For practical use, we provide fitting functions of GIEF(I), GIEF(T), and T(I) in Table 1

Table 1. Fitting Functions of GIEF(I), GIEF(T), and T(I) near LSPR for Gold Nanosphere and Gold Nanodimer.

table-icon
View This Table
. For the case of isolated nanosphere (nanodimer), the sign of the second-order terms are all positive (negative), indicating nonlinearly enhanced (suppressed) growth with the illumination intensity or the global temperature. Finally, to verify our modeling, results extracted from several other studies are compared. The magnification of GEF(r) as a function of light intensity is observed in [16

16. A. M. Michaels, J. Jiang, and L. Brus, “Ag nanocrystal junctions as the site for surface-enhanced Raman scattering of single rhodamine 6G molecules,” J. Phys. Chem. B 104(50), 11965–11971 (2000). [CrossRef]

]. Up to 10 times magnification were obtained which coincides with our calculation. In addition, the nonlinear magnification of GEF(r)as a function of the global temperature is consistent with [15

15. S. R. Emory, R. A. Jensen, T. Wenda, M. Han, and S. Nie, “Re-examining the origins of spectral blinking in single-molecule and single-nanoparticle SERS,” Faraday Discuss. 132, 249–259, discussion 309–319 (2006). [CrossRef] [PubMed]

], and the temperature rise as a function of the illumination intensity is also compared with [22

22. H. H. Richardson, M. T. Carlson, P. J. Tandler, P. Hernandez, and A. O. Govorov, “Experimental and theoretical studies of light-to-heat conversion and collective heating effects in metal nanoparticle solutions,” Nano Lett. 9(3), 1139–1146 (2009). [CrossRef] [PubMed]

], [27

27. G. Baffou, R. Quidant, and F. J. García de Abajo, “Nanoscale control of optical heating in complex plasmonic systems,” ACS Nano 4(2), 709–716 (2010). [CrossRef] [PubMed]

], and [37

37. L. R. Hirsch, R. J. Stafford, J. A. Bankson, S. R. Sershen, B. Rivera, R. E. Price, J. D. Hazle, N. J. Halas, and J. L. West, “Nanoshell-mediated near-infrared thermal therapy of tumors under magnetic resonance guidance,” Proc. Natl. Acad. Sci. U.S.A. 100(23), 13549–13554 (2003). [CrossRef] [PubMed]

]. Note that in our result, the predicted temperature rise is a bit higher. This is because the surrounding medium is air, having relatively lower thermal conductivity as opposed to water in the given references. The agreements between our predictions and those reported in literatures are well within the same order of magnitude, showing that the present model considering the electro-opto-thermal interaction is very reliable and superior to many existing estimations of the enhancement factor for SERS.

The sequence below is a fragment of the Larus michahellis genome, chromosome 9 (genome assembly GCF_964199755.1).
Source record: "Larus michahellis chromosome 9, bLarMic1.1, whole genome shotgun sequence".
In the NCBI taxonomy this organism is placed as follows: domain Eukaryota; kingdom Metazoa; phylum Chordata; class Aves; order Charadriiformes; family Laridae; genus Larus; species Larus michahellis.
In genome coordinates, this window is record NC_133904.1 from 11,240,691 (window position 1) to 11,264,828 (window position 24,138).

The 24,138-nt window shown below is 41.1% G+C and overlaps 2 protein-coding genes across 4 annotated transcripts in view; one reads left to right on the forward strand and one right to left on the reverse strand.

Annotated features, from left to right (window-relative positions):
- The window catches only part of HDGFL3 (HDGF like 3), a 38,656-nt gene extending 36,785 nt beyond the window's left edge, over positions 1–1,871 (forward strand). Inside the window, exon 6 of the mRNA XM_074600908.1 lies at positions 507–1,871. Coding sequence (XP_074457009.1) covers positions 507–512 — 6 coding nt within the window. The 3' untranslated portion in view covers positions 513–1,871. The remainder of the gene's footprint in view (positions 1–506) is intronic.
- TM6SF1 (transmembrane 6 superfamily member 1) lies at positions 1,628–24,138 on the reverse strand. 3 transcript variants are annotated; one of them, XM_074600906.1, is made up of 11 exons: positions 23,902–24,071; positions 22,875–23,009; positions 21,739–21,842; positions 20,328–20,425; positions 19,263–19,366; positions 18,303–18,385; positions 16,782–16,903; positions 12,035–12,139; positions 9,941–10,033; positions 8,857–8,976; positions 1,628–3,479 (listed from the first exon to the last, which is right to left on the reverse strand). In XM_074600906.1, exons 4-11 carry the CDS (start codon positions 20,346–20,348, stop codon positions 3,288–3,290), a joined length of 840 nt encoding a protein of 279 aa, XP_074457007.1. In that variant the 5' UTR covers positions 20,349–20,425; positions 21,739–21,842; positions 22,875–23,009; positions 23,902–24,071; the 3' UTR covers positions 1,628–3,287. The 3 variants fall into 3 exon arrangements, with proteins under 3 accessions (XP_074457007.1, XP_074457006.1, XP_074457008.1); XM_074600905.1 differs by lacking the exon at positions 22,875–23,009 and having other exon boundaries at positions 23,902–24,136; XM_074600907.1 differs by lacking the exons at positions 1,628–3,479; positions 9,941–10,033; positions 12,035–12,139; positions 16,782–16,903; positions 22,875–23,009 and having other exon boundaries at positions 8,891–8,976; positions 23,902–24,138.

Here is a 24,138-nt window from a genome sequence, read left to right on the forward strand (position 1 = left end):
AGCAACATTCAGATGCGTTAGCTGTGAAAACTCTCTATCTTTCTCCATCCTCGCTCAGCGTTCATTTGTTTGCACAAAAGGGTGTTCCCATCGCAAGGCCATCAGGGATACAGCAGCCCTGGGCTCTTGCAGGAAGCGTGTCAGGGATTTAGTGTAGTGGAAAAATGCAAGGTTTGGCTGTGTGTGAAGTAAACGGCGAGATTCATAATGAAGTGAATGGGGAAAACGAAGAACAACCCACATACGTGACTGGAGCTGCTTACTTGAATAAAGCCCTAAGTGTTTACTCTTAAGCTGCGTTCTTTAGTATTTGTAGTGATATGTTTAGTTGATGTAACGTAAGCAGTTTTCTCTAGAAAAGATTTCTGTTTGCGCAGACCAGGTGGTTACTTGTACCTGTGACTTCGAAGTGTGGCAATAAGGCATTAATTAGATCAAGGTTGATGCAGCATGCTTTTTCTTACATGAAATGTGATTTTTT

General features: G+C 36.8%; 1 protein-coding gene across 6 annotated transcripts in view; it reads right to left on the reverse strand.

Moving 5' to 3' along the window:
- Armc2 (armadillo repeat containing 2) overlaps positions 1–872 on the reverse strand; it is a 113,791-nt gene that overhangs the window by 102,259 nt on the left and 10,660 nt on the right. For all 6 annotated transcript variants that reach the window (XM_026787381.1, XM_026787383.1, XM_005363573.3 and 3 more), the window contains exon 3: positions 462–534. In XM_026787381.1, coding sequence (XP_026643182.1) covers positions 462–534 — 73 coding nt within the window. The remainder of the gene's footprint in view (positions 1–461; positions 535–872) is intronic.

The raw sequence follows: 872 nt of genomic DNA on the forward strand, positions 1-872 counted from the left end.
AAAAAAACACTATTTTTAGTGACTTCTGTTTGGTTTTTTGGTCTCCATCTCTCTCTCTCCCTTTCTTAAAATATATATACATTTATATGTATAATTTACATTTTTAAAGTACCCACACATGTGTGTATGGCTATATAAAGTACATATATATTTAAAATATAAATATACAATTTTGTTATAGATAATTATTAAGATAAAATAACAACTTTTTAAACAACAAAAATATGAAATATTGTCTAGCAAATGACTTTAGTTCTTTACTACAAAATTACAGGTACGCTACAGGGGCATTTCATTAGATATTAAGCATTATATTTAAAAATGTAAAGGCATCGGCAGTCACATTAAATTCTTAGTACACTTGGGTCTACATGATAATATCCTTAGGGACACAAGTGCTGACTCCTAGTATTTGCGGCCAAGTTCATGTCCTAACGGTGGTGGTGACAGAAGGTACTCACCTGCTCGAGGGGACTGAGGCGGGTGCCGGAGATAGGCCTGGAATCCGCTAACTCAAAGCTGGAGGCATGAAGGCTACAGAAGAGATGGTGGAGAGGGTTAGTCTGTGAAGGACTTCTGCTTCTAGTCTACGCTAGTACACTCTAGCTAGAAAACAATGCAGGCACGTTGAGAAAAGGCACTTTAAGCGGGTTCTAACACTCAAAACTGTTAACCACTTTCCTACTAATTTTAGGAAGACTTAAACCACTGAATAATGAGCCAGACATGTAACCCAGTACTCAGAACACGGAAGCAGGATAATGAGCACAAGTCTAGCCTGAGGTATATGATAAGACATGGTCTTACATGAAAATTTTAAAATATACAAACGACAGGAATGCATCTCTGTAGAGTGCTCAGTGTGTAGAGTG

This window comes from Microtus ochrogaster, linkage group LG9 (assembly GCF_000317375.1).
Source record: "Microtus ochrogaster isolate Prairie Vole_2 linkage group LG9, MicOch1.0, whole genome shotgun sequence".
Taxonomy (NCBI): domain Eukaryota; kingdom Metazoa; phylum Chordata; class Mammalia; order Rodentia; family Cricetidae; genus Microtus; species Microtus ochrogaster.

4. Conclusion

We developed a numerical technique to analyze the contribution of nonlocal electro-opto-thermal interactions to the enhancement of the electromagnetic field as well as the plasmonic heating, and is applicable to any nanostructures. For the gold nanosphere under weak light illumination (I<1.5 mW/μm2), the spatially averaged interaction enhancement factor GIEF(r)Surwas amplified by ~10 times and the surface temperature was raised to over 300°C, showing very close agreement with experimental observations in literatures. For the nanodimer, a large field enhancement factor of 107 accompanied by much suppressed plasmonic heating was demonstrated, showing potential contribution to mitigate molecule degradation and blinking. We conclude that the interaction enhancement factor is more appropriate than the conventional definition for SERS, where the electro-opto-thermal interactions are all included to reveal the electromagnetic and temperature field with high fidelity.

Acknowledgments

References and links

1.

M. Fleischmann, P. J. Hendra, and A. J. McQuillan, “Raman spectra of pyridine adsorbed at a silver electrode,” Chem. Phys. Lett. 26(2), 163–166 (1974). [CrossRef]

2.

S. L. McCall and P. M. Platzman, “Raman scattering from chemisorbed molecules at surfaces,” Phys. Rev. B 22(4), 1660–1662 (1980). [CrossRef]

3.

J. R. Lombardi, R. L. Birke, T. Lu, and J. Xu, “Charge-transfer theory of surface enhanced Raman spectroscopy: Herzberg–Teller contributions,” J. Chem. Phys. 84(8), 4174–4180 (1986). [CrossRef]

4.

F. Le, D. W. Brandl, Y. A. Urzhumov, H. Wang, J. Kundu, N. J. Halas, J. Aizpurua, and P. Nordlander, “Metallic nanoparticle arrays: a common substrate for both surface-enhanced Raman scattering and surface-enhanced infrared absorption,” ACS Nano 2(4), 707–718 (2008). [CrossRef] [PubMed]

5.

T. R. Jensen, M. L. Duval, K. L. Kelly, A. A. Lazarides, G. C. Schatz, and R. P. Van Duyne, “Nanosphere lithography: effect of the external dielectric medium on the surface plasmon resonance spectrum of a periodic array of silver nanoparticles,” J. Phys. Chem. B 103(45), 9846–9853 (1999). [CrossRef]

6.

V. L. Schlegel and T. M. Cotton, “Silver-island films as substrates for enhanced Raman scattering: effect of deposition rate on intensity,” Anal. Chem. 63(3), 241–247 (1991). [CrossRef] [PubMed]

7.

J. T. Bahns, F. Yan, D. Qiu, R. Wang, and L. Chen, “Hole-enhanced Raman scattering,” Appl. Spectrosc. 60(9), 989–993 (2006). [CrossRef] [PubMed]

8.

K. Imura, H. Okamoto, M. K. Hossain, and M. Kitajima, “Visualization of localized intense optical fields in single gold-nanoparticle assemblies and ultrasensitive Raman active sites,” Nano Lett. 6(10), 2173–2176 (2006). [CrossRef] [PubMed]

9.

P. Hildebrandt and M. Stockburger, “Surface-enhanced resonance Raman spectroscopy of rhodamine 6G adsorbed on colloidal silver,” J. Phys. Chem. 88(24), 5935–5944 (1984). [CrossRef]

10.

S. Nie and S. R. Emory, “Probing single molecules and single nanoparticles by surface-enhanced Raman scattering,” Science 275(5303), 1102–1106 (1997). [CrossRef] [PubMed]

11.